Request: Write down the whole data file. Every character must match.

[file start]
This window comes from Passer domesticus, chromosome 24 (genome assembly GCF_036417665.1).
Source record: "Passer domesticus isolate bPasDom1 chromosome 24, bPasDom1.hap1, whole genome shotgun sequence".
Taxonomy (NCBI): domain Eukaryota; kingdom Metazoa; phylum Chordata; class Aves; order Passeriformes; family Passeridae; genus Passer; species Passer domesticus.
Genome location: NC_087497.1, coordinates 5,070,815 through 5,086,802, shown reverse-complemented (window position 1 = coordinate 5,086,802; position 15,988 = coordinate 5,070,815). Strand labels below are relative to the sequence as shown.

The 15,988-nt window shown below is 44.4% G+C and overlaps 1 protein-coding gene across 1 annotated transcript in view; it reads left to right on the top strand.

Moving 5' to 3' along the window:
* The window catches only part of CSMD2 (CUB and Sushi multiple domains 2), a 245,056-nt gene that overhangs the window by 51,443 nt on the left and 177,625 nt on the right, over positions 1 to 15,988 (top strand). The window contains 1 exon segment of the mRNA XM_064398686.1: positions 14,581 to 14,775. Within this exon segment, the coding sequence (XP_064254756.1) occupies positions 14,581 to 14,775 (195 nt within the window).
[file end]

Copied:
This window comes from Passer domesticus, chromosome 24 (genome assembly GCF_036417665.1).
Source record: "Passer domesticus isolate bPasDom1 chromosome 24, bPasDom1.hap1, whole genome shotgun sequence".
Taxonomy (NCBI): domain Eukaryota; kingdom Metazoa; phylum Chordata; class Aves; order Passeriformes; family Passeridae; genus Passer; species Passer domesticus.
Genome location: NC_087497.1, coordinates 5,070,815 through 5,086,802, shown reverse-complemented (window position 1 = coordinate 5,086,802; position 15,988 = coordinate 5,070,815). Strand labels below are relative to the sequence as shown.

The 15,988-nt window shown below is 44.4% G+C and overlaps 1 protein-coding gene across 1 annotated transcript in view; it reads left to right on the top strand.

Moving 5' to 3' along the window:
* The window catches only part of CSMD2 (CUB and Sushi multiple domains 2), a 245,056-nt gene that overhangs the window by 51,443 nt on the left and 177,625 nt on the right, over positions 1 to 15,988 (top strand). The window contains 1 exon segment of the mRNA XM_064398686.1: positions 14,581 to 14,775. Within this exon segment, the coding sequence (XP_064254756.1) occupies positions 14,581 to 14,775 (195 nt within the window).